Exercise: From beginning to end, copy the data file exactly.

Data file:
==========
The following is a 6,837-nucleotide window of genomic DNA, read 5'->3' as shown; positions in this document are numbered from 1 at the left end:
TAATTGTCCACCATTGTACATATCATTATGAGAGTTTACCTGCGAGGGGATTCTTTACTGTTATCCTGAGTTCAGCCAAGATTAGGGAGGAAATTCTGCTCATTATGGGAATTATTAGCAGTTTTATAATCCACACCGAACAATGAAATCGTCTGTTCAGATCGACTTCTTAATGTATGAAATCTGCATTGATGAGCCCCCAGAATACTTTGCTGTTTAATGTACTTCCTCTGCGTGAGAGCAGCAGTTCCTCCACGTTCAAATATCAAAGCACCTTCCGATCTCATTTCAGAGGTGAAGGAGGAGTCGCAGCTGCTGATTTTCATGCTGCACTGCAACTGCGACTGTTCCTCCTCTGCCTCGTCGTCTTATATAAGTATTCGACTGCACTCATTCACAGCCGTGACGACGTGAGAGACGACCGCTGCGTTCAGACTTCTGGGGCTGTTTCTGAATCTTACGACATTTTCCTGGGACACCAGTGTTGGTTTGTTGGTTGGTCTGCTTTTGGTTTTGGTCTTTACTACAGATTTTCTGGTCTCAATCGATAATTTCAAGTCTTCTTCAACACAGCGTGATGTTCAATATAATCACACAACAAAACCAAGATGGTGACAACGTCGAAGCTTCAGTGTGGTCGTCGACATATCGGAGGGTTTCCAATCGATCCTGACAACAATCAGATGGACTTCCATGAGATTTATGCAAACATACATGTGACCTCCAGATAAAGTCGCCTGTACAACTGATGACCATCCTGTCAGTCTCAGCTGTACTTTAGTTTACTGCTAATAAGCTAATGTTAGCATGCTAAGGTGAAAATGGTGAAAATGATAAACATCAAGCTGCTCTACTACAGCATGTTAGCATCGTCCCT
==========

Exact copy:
The following is a 6,837-nucleotide window of genomic DNA, read 5'->3' as shown; positions in this document are numbered from 1 at the left end:
TAATTGTCCACCATTGTACATATCATTATGAGAGTTTACCTGCGAGGGGATTCTTTACTGTTATCCTGAGTTCAGCCAAGATTAGGGAGGAAATTCTGCTCATTATGGGAATTATTAGCAGTTTTATAATCCACACCGAACAATGAAATCGTCTGTTCAGATCGACTTCTTAATGTATGAAATCTGCATTGATGAGCCCCCAGAATACTTTGCTGTTTAATGTACTTCCTCTGCGTGAGAGCAGCAGTTCCTCCACGTTCAAATATCAAAGCACCTTCCGATCTCATTTCAGAGGTGAAGGAGGAGTCGCAGCTGCTGATTTTCATGCTGCACTGCAACTGCGACTGTTCCTCCTCTGCCTCGTCGTCTTATATAAGTATTCGACTGCACTCATTCACAGCCGTGACGACGTGAGAGACGACCGCTGCGTTCAGACTTCTGGGGCTGTTTCTGAATCTTACGACATTTTCCTGGGACACCAGTGTTGGTTTGTTGGTTGGTCTGCTTTTGGTTTTGGTCTTTACTACAGATTTTCTGGTCTCAATCGATAATTTCAAGTCTTCTTCAACACAGCGTGATGTTCAATATAATCACACAACAAAACCAAGATGGTGACAACGTCGAAGCTTCAGTGTGGTCGTCGACATATCGGAGGGTTTCCAATCGATCCTGACAACAATCAGATGGACTTCCATGAGATTTATGCAAACATACATGTGACCTCCAGATAAAGTCGCCTGTACAACTGATGACCATCCTGTCAGTCTCAGCTGTACTTTAGTTTACTGCTAATAAGCTAATGTTAGCATGCTAAGGTGAAAATGGTGAAAATGATAAACATCAAGCTGCTCTACTACAGCATGTTAGCATCGTCCCT